RE: A teacher just fired from her job gets trapped in a time loop where she relives the worst moments from her life until she figures out how to escape.
First off, there’s no way getting around the first impression the logline will make: the story idea is a knock-off of the classic “Groundhog Day” movie. That’s the 1st reaction, the 1st thought that will come to the mind of anyone in the film biz who reads this logline. So it seems to me the marketing question the story needs to address is: what new twist does it have? In what way does it match or perhaps top that movie?
Now then. There is a logical, cause-and-effect connection between Phil Connor’s job and the Groundhog Day celebration in Punxsutawney, PA. Phil is a weather forecaster and the ground hog’s appearance is supposed to forecast the remainder of winter. That’s why he’s n Punxsutawney, PA, for a news hook to what he does every day on TV.
In contrast, I can discern no logical. cause-and-effect connection between the woman’s profession nor her getting fired and the resulting dramatic problem. She could just as well be a beautician or an opera singer or a web designer or a prostitute. She could just as well have just won the grand prize in the lottery, married the man (or woman) of her dreams, or won the Nobel Prize for curing cancer.
Also, the events in the infinitely repeating time loop in “Ground Hog Day” are compressed into one day and they are related in terms of dealing with the same set of people in the same locations. Whereas in this scenario, the events could be scattered, helter-skelter over the lifespan of the main character. Now she’s experiencing a “worst-ever moment” as a kid in one location with one set of people, then a worst-ever moment” as a teen in another location with another set of people, then a “worst-ever” moment as an adult in yet another location with another set of people. Is there a common thread to these “worst-ever” moments other than that they repeat themselves?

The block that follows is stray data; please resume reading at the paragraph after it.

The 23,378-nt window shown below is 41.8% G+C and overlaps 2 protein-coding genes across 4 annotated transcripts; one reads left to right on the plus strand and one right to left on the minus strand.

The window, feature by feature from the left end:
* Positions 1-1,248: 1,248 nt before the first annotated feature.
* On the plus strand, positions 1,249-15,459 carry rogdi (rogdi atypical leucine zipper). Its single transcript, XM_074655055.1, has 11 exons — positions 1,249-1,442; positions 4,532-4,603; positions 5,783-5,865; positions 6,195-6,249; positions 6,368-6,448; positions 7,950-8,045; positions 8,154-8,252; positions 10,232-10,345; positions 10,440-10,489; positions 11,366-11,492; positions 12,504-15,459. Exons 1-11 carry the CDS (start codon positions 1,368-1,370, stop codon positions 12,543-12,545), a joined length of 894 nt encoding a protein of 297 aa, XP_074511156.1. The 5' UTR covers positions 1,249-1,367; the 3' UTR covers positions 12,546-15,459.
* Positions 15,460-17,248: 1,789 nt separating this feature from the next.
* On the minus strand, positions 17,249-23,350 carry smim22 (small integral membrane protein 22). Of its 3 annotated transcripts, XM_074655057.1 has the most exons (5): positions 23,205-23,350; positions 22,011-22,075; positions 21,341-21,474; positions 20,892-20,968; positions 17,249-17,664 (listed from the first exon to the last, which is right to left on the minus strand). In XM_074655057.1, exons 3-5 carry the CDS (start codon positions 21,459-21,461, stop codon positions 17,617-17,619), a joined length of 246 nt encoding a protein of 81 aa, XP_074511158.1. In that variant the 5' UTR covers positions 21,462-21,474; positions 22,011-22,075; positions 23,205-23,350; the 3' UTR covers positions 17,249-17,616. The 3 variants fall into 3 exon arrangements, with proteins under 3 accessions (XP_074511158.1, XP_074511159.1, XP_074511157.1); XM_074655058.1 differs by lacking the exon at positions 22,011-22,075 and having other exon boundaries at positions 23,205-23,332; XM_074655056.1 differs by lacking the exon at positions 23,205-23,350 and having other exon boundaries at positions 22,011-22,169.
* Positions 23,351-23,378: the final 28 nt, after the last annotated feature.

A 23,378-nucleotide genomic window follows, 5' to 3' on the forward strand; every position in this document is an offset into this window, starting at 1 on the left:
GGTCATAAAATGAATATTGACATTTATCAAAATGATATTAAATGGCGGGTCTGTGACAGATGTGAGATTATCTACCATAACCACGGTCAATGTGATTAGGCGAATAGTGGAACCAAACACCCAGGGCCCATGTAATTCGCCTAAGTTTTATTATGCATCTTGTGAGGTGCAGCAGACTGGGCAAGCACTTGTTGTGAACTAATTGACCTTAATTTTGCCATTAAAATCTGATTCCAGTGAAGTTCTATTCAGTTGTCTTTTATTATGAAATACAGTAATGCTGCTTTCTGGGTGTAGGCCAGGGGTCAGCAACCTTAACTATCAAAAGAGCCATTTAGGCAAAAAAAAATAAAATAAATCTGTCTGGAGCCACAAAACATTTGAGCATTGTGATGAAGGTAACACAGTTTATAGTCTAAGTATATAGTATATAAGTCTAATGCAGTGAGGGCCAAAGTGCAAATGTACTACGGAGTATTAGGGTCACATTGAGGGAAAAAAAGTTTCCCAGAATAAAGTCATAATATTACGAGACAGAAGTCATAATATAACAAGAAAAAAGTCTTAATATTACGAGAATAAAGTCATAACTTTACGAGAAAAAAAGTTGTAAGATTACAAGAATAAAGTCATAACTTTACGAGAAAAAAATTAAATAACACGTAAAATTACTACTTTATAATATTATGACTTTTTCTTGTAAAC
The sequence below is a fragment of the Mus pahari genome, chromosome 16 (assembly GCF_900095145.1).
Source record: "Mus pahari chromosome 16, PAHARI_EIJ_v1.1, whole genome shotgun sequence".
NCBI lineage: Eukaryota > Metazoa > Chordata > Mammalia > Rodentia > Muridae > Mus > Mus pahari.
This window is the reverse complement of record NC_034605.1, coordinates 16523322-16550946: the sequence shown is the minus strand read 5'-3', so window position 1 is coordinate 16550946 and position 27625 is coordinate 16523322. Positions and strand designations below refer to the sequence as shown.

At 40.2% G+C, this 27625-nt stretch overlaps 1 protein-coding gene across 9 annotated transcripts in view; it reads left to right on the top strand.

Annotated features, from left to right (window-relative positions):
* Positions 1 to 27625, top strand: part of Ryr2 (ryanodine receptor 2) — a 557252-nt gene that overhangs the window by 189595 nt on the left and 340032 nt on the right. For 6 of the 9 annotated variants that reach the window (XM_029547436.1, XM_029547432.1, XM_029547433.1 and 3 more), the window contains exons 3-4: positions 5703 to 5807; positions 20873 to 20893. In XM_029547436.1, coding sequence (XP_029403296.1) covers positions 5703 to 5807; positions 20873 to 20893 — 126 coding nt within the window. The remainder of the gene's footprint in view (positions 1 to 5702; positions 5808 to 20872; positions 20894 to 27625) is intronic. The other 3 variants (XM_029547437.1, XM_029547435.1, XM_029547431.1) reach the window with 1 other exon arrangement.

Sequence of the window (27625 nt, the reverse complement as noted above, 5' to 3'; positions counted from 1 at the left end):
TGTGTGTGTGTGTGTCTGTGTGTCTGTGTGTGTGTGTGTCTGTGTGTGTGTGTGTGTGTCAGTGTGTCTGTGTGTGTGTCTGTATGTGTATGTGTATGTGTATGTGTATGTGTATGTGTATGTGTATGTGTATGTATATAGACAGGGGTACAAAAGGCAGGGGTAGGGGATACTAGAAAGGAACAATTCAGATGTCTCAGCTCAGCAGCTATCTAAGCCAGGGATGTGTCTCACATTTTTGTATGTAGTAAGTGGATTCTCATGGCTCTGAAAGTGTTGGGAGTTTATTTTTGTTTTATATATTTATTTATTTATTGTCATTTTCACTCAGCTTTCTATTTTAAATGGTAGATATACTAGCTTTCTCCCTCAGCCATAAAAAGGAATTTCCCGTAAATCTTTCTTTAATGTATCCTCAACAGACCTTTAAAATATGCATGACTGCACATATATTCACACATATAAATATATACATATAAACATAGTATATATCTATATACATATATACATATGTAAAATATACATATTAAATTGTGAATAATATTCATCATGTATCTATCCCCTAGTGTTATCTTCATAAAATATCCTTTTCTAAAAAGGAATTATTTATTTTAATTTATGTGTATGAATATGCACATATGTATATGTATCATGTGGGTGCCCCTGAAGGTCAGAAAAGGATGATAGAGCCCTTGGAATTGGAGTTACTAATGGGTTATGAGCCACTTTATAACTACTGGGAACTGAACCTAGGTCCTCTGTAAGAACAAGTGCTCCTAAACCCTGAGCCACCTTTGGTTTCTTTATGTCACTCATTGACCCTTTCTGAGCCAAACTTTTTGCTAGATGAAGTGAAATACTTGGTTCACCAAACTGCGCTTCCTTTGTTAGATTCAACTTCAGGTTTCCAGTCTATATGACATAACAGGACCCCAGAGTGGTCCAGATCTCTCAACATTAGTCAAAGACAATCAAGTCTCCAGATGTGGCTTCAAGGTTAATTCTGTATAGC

Finally, Phil doesn’t know he has to figure a way out. All he knows is that there does not seem to be a way out. Not even by dying. Given that the genre is horror, should not that also be the case with the woman?
Or if she believes there is a way out, if only she figure it out, she hopes in vain. She looping in a horror story where there is no way out. At least no happy way out. To be true to the expectations for a horror film, isn’t that the way the film should play out?
If you’ve anticipated and already puzzled out answers to my concerns and question, that’s great. Now the trick is to write a logline that says, in effect, “It’s like Ground Hog Day– but different in a cool and clever way.”
- 25 views
- 2 reviews
- 0 votes
RE: After a night out drowning her sorrows, a lonely woman wakes up next to a man she just met and discovers they are on his boat in the middle of the ocean and it’s sinking fast.Singularity Posted 3 days ago in Thriller.
What’s the story about? Figuring out how and why she got into the predicament? Or figuring a way out of her predicament?
- 51 views
- 3 reviews
- 0 votes
RE: The chance to bring to light a stealth Claimant to the Camelot Mantle is the media equivalent of the Holy Grail. Here is a tale of a woman raised in obscurity , in ignorance of her true origins. Living for years in the distant Provinces who has suddenly discovered her roots. More interesting, the Secret had been kept from her for over 50 years. Where the dark heart of conspiracy takes on a whole new meaning. This is the Zodiac speaking.
LIke Richiev I have no idea what the story is about. And I am familiar with the case of the Bay Area Zodiac killer.
Of course, a logline shouldn’t describe the plot in detail and should never give away a Big Reveal or the ending. But it must succinctly answer 3 basic question as explained in “Our Formula”:
1]What is the inciting incident that sets the plot in motion?
2] Who is the protagonist and what is her role?
3} What is the protagonist’s specific objective goal? What is she struggling to achieve or acquire?
- 50 views
- 3 reviews
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RE: In 1977, a reformed ex-con must return to New York City’s violent underworld in order to save his childhood best friend from a dangerous gangster.Singularity Posted 4 days ago in Crime.
The new version seems to reverse roles. Now it’s the drug dealer who comes off as the protagonist. Yet more words are spent describing his best friend. Who is the protagonist? Who owns the plot?
And how will making $10,000 in one week save him from the mob boss? Is he in debt to the boss, has to pay him back? The dramatic link between cause (the threat) and effect (make $10,000) needs clarification.
- 60 views
- 6 reviews
- 0 votes